Each year, nationwide, one in every three adults age 65 and older falls. Because of a fall injury, more than 700,000 patients a year end up being hospitalized. In fact, falls are the leading cause of injury deaths, hospitalizations and emergency room visits among adults 65 and older.
Falls are also costly. According to the Centers for Disease Control, medical costs for treating falls totaled more than $19 billion in 2000. By 2020, those medical costs are expected to reach $54.9 billion. Simply put, falls are one of the most critical, and most preventable, triggers of decline.
Beginning with a pilot in Erie County, we launched the Step Up to Stop Falls program in 2007. Since then, the Foundation has invested approximately $3 million to prevent falls, working with coalitions and organizations in seven counties to implement a variety of programs, including:
- Exercise classes like Tai Chi for older adults to maintain and improve balance
- Home assessment and modification programs to teach older adults how to identify and eliminate falls hazards like poor lighting and loose area rugs from their homes.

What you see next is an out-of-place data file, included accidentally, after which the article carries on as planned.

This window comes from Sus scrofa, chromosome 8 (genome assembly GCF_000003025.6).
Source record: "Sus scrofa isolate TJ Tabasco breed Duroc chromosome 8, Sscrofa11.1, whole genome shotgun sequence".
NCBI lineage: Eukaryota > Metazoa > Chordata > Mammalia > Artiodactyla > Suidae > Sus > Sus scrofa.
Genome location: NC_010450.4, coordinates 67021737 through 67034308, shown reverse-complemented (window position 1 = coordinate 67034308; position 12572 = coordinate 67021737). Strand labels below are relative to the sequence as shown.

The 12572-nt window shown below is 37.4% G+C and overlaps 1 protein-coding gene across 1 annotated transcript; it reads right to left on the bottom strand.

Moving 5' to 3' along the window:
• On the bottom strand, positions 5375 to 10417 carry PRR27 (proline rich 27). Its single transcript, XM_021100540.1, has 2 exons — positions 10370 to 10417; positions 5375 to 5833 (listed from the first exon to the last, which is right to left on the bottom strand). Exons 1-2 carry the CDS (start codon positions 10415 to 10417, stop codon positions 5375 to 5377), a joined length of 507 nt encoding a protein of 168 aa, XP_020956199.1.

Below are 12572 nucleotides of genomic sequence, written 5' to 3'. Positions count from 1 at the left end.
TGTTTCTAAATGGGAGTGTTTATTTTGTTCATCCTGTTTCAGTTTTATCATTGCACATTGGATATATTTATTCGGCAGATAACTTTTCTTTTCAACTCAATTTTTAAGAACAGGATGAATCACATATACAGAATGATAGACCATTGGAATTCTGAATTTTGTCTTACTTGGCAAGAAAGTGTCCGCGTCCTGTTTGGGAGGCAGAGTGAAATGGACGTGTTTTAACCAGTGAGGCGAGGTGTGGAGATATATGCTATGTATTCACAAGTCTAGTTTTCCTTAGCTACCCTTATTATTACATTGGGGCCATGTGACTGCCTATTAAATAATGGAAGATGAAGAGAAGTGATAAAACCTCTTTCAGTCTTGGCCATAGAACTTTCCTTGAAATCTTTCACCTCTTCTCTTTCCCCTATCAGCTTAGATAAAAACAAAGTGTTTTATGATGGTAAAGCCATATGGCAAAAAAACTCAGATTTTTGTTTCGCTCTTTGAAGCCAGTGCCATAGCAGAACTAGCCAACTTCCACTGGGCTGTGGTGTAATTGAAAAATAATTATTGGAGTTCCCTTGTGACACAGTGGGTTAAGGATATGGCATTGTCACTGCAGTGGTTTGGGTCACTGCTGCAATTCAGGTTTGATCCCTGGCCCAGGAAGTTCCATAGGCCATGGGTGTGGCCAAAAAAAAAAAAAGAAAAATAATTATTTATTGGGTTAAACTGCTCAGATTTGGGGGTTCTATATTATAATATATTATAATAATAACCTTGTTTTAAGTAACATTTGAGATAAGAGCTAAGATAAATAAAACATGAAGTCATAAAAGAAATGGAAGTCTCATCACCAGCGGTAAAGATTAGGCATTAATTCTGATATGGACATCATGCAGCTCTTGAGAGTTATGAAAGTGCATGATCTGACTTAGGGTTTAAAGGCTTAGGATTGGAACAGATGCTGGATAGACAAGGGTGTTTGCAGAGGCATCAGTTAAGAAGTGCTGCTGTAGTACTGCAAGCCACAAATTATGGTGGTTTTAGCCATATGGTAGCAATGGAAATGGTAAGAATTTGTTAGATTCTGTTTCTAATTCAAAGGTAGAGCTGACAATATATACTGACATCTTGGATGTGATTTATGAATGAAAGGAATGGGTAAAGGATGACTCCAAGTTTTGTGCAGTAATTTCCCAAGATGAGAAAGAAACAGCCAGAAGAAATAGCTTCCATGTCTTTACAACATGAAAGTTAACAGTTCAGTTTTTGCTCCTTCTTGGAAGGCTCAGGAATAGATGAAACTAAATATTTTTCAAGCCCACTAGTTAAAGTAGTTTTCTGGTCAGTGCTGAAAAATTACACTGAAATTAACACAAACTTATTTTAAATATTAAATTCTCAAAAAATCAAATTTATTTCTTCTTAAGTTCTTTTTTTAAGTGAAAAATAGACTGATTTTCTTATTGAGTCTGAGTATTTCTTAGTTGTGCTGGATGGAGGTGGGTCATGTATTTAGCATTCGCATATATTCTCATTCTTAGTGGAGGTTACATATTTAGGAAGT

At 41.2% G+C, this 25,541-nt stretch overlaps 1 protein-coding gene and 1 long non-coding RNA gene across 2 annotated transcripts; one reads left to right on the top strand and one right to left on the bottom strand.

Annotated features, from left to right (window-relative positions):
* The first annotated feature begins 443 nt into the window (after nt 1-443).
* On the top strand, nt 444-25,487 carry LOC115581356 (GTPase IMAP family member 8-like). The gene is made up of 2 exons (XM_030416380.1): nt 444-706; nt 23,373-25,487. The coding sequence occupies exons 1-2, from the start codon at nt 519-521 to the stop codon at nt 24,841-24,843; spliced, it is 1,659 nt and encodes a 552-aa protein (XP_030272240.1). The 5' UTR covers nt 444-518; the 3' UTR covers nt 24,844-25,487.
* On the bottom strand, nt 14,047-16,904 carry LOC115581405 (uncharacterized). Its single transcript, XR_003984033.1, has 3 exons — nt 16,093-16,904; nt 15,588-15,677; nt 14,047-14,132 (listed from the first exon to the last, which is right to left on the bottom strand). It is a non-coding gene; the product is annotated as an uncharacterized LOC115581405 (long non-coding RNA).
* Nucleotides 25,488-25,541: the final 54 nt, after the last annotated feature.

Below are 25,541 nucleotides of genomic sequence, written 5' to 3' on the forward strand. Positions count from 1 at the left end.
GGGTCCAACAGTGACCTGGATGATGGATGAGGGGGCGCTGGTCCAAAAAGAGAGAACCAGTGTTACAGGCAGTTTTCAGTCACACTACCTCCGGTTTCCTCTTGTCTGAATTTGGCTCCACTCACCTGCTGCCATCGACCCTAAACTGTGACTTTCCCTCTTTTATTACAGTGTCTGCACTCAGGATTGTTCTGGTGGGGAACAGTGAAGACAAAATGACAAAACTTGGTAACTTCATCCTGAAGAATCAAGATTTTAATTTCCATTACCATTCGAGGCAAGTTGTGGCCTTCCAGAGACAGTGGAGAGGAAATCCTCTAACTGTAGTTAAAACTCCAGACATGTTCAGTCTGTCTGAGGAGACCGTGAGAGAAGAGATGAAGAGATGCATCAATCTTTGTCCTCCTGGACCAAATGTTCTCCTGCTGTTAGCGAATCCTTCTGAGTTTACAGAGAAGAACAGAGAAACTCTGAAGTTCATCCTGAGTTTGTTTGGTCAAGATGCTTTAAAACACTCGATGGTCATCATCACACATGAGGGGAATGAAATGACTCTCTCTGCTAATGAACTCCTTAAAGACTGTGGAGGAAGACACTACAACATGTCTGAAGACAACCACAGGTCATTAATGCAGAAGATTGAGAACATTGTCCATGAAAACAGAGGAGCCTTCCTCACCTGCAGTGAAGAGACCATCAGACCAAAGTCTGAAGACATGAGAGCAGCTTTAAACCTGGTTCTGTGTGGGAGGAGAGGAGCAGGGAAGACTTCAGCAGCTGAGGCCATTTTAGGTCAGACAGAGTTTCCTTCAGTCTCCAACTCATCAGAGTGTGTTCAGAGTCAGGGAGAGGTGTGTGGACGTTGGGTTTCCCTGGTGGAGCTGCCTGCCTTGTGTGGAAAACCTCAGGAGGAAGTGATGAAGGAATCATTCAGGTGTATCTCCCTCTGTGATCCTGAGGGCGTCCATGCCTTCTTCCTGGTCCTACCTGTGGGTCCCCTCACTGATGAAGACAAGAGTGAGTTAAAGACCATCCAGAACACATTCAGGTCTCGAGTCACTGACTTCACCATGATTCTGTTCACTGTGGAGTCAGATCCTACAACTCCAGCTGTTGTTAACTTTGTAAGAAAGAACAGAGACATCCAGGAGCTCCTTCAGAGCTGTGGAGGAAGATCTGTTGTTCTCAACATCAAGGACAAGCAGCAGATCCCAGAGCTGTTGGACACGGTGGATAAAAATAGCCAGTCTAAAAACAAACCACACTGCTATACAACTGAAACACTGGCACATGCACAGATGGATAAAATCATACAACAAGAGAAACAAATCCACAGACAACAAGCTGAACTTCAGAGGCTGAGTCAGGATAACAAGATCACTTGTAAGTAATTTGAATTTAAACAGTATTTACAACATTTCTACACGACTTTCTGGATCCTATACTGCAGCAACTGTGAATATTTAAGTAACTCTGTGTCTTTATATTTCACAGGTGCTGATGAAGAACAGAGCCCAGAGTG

- Community awareness and education programs, including a Step Up to Stop Falls toolkit
Coalitions also worked to educate health care providers about risks of falls, risk assessments and interventions to prevent falls.
We’re now focusing our efforts on developing a new falls-prevention initiative that aims to engage larger systems to achieve broader impact for the most vulnerable older adults, primarily those that are dually eligible for Medicaid and Medicare.
To date, this work has reached more than 4,000 older adults and 700 caregivers and has resulted in fewer falls, improved Timed Up and Go (TUG) scores, a reduction in home hazards and increased awareness of risks among older adults. It has also resulted in increased awareness of risks and increased screenings for falls among health professionals.
When we measured the rate of hospitalizations due to unintentional falls, it dropped significantly for nearly all Step Up counties from 2007 to 2013, while rates in New York state as whole, and in other individual counties, did not decrease.